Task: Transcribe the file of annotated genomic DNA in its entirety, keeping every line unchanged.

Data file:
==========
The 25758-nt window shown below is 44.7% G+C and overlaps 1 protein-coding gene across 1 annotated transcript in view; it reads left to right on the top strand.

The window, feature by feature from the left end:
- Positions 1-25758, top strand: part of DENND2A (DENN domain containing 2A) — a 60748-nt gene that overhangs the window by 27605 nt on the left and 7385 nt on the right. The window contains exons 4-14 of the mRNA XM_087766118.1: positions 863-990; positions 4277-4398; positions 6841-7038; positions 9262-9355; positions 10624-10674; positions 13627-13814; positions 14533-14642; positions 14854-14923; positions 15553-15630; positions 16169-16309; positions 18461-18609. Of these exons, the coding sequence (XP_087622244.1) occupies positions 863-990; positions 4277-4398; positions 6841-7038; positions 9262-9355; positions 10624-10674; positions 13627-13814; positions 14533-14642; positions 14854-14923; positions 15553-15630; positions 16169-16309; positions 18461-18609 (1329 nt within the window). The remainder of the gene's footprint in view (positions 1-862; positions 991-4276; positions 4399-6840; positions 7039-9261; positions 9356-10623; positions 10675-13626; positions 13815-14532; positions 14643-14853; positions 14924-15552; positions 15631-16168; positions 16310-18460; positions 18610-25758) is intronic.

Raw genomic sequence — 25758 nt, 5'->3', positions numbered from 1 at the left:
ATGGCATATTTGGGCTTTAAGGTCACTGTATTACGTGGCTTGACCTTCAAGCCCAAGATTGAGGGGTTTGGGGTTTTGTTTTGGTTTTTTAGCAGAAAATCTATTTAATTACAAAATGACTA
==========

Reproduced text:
The 25758-nt window shown below is 44.7% G+C and overlaps 1 protein-coding gene across 1 annotated transcript in view; it reads left to right on the top strand.

The window, feature by feature from the left end:
- Positions 1-25758, top strand: part of DENND2A (DENN domain containing 2A) — a 60748-nt gene that overhangs the window by 27605 nt on the left and 7385 nt on the right. The window contains exons 4-14 of the mRNA XM_087766118.1: positions 863-990; positions 4277-4398; positions 6841-7038; positions 9262-9355; positions 10624-10674; positions 13627-13814; positions 14533-14642; positions 14854-14923; positions 15553-15630; positions 16169-16309; positions 18461-18609. Of these exons, the coding sequence (XP_087622244.1) occupies positions 863-990; positions 4277-4398; positions 6841-7038; positions 9262-9355; positions 10624-10674; positions 13627-13814; positions 14533-14642; positions 14854-14923; positions 15553-15630; positions 16169-16309; positions 18461-18609 (1329 nt within the window). The remainder of the gene's footprint in view (positions 1-862; positions 991-4276; positions 4399-6840; positions 7039-9261; positions 9356-10623; positions 10675-13626; positions 13815-14532; positions 14643-14853; positions 14924-15552; positions 15631-16168; positions 16310-18460; positions 18610-25758) is intronic.

Raw genomic sequence — 25758 nt, 5'->3', positions numbered from 1 at the left:
ATGGCATATTTGGGCTTTAAGGTCACTGTATTACGTGGCTTGACCTTCAAGCCCAAGATTGAGGGGTTTGGGGTTTTGTTTTGGTTTTTTAGCAGAAAATCTATTTAATTACAAAATGACTA